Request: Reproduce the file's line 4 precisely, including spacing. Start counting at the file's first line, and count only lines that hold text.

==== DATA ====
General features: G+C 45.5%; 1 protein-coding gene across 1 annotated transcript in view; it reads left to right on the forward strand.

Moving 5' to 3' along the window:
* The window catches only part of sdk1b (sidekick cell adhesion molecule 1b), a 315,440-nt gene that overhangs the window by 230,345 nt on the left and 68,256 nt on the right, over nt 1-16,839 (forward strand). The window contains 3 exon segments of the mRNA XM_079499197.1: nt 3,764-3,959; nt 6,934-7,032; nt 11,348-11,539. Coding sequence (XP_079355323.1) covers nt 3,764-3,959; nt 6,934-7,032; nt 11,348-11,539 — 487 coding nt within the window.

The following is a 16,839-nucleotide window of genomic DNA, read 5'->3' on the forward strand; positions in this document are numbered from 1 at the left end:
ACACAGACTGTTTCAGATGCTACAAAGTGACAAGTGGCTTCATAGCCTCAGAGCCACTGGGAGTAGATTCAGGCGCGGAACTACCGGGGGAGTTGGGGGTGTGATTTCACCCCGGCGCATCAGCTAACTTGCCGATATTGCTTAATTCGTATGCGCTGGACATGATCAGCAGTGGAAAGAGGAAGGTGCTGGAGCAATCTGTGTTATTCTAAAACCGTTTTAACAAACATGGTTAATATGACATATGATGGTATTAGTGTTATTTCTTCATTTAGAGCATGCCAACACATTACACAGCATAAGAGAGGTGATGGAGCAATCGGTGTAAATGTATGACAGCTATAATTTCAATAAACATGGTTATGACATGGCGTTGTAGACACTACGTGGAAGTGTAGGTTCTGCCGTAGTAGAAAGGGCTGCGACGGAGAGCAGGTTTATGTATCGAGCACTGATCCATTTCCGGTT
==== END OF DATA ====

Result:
The following is a 16,839-nucleotide window of genomic DNA, read 5'->3' on the forward strand; positions in this document are numbered from 1 at the left end: